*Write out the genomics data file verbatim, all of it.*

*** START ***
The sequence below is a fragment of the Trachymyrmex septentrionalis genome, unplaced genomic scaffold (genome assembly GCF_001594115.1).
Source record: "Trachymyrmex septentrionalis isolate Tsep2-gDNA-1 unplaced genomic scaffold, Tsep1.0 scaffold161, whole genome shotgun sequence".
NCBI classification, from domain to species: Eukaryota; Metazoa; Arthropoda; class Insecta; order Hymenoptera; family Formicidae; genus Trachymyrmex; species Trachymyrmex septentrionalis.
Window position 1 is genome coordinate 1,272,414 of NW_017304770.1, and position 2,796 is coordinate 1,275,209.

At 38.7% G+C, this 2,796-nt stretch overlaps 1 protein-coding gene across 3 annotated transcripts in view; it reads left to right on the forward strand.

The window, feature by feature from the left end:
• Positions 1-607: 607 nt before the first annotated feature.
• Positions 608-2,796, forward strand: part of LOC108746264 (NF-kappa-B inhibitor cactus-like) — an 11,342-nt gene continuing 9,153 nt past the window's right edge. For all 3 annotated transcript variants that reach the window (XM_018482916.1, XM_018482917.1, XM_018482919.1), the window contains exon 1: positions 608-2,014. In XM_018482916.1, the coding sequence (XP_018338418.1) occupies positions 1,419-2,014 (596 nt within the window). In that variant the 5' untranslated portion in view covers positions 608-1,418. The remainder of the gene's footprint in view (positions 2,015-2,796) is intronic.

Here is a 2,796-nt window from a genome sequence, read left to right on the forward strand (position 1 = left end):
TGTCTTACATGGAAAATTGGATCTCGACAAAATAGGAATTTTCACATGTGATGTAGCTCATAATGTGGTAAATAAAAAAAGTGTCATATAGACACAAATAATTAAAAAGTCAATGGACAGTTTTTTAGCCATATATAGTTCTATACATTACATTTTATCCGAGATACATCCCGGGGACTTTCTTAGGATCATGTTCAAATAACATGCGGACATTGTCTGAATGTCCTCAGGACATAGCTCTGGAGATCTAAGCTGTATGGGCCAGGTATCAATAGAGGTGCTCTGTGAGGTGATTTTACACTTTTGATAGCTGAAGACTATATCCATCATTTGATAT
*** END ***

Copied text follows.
The sequence below is a fragment of the Trachymyrmex septentrionalis genome, unplaced genomic scaffold (genome assembly GCF_001594115.1).
Source record: "Trachymyrmex septentrionalis isolate Tsep2-gDNA-1 unplaced genomic scaffold, Tsep1.0 scaffold161, whole genome shotgun sequence".
NCBI classification, from domain to species: Eukaryota; Metazoa; Arthropoda; class Insecta; order Hymenoptera; family Formicidae; genus Trachymyrmex; species Trachymyrmex septentrionalis.
Window position 1 is genome coordinate 1,272,414 of NW_017304770.1, and position 2,796 is coordinate 1,275,209.

At 38.7% G+C, this 2,796-nt stretch overlaps 1 protein-coding gene across 3 annotated transcripts in view; it reads left to right on the forward strand.

The window, feature by feature from the left end:
• Positions 1-607: 607 nt before the first annotated feature.
• Positions 608-2,796, forward strand: part of LOC108746264 (NF-kappa-B inhibitor cactus-like) — an 11,342-nt gene continuing 9,153 nt past the window's right edge. For all 3 annotated transcript variants that reach the window (XM_018482916.1, XM_018482917.1, XM_018482919.1), the window contains exon 1: positions 608-2,014. In XM_018482916.1, the coding sequence (XP_018338418.1) occupies positions 1,419-2,014 (596 nt within the window). In that variant the 5' untranslated portion in view covers positions 608-1,418. The remainder of the gene's footprint in view (positions 2,015-2,796) is intronic.

Here is a 2,796-nt window from a genome sequence, read left to right on the forward strand (position 1 = left end):
TGTCTTACATGGAAAATTGGATCTCGACAAAATAGGAATTTTCACATGTGATGTAGCTCATAATGTGGTAAATAAAAAAAGTGTCATATAGACACAAATAATTAAAAAGTCAATGGACAGTTTTTTAGCCATATATAGTTCTATACATTACATTTTATCCGAGATACATCCCGGGGACTTTCTTAGGATCATGTTCAAATAACATGCGGACATTGTCTGAATGTCCTCAGGACATAGCTCTGGAGATCTAAGCTGTATGGGCCAGGTATCAATAGAGGTGCTCTGTGAGGTGATTTTACACTTTTGATAGCTGAAGACTATATCCATCATTTGATAT